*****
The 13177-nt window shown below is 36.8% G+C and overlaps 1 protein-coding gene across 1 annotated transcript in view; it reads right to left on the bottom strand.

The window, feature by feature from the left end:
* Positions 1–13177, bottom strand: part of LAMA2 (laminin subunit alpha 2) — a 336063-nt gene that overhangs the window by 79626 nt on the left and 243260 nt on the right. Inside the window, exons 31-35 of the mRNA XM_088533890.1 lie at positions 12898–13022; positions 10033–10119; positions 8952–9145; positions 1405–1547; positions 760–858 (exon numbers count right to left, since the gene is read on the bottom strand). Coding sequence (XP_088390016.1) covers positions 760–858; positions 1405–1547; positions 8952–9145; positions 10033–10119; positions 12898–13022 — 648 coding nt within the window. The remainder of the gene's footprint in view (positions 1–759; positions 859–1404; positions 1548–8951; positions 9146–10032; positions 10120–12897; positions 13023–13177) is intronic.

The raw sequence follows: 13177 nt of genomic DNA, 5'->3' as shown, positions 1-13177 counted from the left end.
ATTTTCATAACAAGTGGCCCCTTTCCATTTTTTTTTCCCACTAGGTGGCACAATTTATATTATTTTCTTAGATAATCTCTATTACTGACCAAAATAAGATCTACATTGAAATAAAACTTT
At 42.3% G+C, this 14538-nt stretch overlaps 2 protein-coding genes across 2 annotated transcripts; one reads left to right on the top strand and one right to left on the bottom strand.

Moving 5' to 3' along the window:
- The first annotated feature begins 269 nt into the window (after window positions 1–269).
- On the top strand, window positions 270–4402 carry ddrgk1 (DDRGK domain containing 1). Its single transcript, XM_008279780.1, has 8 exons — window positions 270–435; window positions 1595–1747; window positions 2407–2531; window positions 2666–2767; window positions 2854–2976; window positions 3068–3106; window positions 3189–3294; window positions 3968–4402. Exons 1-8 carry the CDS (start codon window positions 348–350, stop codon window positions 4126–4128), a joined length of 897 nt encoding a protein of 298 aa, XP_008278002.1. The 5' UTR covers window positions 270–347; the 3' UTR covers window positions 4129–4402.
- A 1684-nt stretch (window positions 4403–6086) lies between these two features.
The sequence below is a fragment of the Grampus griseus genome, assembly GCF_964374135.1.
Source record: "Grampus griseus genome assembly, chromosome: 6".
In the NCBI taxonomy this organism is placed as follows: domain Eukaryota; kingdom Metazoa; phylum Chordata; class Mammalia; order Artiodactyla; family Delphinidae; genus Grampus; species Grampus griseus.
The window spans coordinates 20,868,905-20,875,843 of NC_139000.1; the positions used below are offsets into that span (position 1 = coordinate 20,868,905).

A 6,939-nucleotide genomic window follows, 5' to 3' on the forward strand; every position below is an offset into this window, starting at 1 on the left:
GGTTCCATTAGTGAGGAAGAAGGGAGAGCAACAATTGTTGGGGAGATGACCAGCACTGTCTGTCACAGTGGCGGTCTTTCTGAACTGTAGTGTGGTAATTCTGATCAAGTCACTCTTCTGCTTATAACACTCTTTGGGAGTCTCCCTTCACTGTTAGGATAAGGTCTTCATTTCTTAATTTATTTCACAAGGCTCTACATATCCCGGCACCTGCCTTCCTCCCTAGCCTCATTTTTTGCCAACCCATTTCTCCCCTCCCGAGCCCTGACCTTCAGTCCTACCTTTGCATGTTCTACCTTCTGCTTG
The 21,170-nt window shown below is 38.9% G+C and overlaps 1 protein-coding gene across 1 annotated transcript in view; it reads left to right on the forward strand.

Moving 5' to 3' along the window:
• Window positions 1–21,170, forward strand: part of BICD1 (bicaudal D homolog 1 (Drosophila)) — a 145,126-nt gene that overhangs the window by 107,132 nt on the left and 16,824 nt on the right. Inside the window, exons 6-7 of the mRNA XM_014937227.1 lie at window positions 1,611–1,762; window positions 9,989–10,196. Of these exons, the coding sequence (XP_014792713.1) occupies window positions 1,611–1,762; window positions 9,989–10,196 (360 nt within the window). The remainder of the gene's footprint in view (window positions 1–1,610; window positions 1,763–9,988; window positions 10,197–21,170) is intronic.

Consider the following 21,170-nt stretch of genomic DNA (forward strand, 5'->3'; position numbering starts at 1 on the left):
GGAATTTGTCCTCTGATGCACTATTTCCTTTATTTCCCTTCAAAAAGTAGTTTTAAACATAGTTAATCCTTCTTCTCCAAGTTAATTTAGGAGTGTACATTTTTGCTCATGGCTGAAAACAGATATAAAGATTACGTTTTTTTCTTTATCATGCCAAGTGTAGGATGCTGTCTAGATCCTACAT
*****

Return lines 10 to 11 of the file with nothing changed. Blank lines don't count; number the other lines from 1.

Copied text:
- A 1684-nt stretch (window positions 4403–6086) lies between these two features.
The sequence below is a fragment of the Grampus griseus genome, assembly GCF_964374135.1.